KUALA LUMPUR: The push to make Warisan chief Shafie Apdal the opposition’s prime minister candidate instead of PKR president Anwar Ibrahim is driving a wedge between the two parties, according to Sabah PKR Youth information chief Razeef Rakimin.
Speaking to FMT, he claimed that most of the party’s members in the state backed Anwar as prime minister.
“Some see this push for Shafie to be prime minister as a tactic to divide PH (Pakatan Harapan),” he added.
He said he was disappointed that Sabah PKR chief Christina Liew had yet to give a firm answer on whom she supports as the prime minister candidate.
Liew, who is deputy chief minister, has been quoted as saying she was torn between Shafie and Anwar.
According to a recent news report, she said all Sabahans felt honoured that an East Malaysian could become prime minister but added that Anwar had been PH’s designated candidate “all the time”.
Razeef said her sentiments were not shared by the PKR grassroots in the state.
In fact, he claimed, the grassroots were now opposed to having the party work with Warisan and that many had suggested PKR pull out from the state government because “Shafie clearly rejects the PKR president.”
Razeef hit out at Warisan for its continued support of former prime minister Dr Mahathir Mohamad, who has been largely blamed for the so-called Project IC, a clandestine project under which thousands of foreigners in Sabah were given Malaysian citizenship.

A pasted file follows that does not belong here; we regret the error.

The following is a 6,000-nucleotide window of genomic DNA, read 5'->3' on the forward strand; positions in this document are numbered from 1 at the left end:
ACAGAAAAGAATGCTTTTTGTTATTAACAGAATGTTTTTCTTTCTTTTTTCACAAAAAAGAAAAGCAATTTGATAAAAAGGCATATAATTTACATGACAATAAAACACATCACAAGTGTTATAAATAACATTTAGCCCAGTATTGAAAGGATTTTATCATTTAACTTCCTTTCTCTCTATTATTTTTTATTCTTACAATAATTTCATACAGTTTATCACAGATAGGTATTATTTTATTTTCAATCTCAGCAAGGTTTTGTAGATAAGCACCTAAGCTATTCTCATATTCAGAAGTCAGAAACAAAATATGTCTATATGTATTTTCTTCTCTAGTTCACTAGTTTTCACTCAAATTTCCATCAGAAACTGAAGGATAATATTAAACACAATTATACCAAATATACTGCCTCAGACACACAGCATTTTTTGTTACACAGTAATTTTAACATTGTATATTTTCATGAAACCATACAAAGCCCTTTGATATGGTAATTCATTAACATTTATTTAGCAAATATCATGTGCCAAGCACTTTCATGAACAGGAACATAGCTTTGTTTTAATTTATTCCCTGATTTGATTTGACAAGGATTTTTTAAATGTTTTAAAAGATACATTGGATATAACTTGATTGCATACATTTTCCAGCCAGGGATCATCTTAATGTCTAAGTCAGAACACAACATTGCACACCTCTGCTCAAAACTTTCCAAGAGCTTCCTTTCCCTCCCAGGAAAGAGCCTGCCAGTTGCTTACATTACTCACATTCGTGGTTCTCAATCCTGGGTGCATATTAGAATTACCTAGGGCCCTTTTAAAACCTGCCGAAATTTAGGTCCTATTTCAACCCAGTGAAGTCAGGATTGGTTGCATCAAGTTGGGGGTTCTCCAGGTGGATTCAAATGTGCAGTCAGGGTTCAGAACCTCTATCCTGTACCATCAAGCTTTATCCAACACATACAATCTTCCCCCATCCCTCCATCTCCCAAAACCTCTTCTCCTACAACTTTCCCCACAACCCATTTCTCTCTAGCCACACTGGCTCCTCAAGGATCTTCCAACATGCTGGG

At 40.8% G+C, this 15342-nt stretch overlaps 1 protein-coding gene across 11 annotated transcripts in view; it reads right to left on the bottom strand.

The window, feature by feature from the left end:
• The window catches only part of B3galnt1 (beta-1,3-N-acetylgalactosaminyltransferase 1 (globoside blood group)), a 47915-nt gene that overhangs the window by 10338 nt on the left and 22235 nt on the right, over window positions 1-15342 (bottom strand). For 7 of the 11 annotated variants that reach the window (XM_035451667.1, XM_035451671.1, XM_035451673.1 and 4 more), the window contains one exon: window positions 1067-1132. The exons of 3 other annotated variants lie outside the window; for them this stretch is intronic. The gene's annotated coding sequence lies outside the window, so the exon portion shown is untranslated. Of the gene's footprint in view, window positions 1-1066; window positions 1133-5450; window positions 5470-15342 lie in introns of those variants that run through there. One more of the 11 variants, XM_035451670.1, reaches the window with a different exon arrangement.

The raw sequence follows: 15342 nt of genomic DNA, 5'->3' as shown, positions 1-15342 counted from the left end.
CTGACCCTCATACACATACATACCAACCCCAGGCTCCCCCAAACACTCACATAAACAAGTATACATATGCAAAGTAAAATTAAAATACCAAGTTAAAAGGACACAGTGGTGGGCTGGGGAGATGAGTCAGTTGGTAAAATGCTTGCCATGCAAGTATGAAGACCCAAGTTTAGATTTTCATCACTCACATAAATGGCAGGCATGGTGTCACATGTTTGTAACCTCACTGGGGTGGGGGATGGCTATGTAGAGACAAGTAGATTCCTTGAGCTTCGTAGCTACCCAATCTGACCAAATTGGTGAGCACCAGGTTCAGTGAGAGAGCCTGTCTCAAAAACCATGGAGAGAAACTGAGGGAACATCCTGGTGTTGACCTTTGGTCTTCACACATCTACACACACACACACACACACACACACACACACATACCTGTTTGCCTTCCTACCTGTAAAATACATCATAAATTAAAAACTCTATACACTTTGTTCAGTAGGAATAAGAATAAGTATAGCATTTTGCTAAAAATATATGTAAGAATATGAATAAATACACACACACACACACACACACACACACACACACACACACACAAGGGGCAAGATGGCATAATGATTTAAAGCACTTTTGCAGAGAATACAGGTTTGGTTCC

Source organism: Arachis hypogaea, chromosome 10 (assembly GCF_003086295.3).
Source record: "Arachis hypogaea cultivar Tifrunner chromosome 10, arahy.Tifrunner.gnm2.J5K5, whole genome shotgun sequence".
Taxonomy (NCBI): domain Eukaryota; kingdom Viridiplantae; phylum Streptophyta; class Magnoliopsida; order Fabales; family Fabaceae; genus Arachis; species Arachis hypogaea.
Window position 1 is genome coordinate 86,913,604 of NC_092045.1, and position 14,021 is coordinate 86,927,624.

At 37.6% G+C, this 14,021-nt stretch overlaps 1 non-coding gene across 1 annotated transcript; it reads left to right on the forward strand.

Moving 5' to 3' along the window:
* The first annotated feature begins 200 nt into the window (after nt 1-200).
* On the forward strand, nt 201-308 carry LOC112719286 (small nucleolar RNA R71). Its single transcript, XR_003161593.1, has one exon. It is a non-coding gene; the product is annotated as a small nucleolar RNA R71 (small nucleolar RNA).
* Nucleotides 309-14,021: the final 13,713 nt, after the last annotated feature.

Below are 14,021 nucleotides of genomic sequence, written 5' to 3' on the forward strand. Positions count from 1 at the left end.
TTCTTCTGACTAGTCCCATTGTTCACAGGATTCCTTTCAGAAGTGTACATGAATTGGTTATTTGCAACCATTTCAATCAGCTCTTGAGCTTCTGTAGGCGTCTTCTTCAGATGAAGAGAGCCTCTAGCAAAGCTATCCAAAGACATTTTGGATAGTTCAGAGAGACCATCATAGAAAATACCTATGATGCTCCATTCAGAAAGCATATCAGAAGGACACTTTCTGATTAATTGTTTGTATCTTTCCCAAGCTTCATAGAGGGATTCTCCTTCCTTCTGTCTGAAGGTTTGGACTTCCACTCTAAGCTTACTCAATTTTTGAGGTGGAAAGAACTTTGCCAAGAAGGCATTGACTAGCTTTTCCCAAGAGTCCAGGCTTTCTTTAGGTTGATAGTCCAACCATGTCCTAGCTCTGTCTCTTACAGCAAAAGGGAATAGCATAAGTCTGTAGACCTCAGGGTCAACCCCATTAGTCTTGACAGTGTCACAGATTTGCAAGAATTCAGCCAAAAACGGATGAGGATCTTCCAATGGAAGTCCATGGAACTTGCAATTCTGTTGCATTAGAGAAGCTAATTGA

“It’s strange and embarrassing,” he said. “I dare say that Warisan will lose out by not supporting Anwar, who is true to the reform agenda.”
Political analyst Arnold Puyok of Universiti Malaysia Sarawak said he believed Warisan and PKR could still work together and should do so because the state needed a united front to defend the interests of the state.
“Warisan and PKR cannot afford to be in conflict,” he said. “But the prime minister candidate issue has caused uneasiness among Warisan and PH supporters.”
He too said Warisan was running a risk with its continued support of Mahathir, a divisive figure in Sabah.
Lee Kuok Tiung of Universiti Malaysia Sabah said Warisan would need PH in an election, especially in the urban and semi-urban constituencies.
But whether they would be able to work together remained to be seen, he added.
“It’s getting more evident that the gap between Mahathir and Anwar is widening, and this means cooperation in the next election becomes more unlikely.
“I believe PH should focus on a snap election rather than trying to oust the Perikatan Nasional-led government from power through defections.”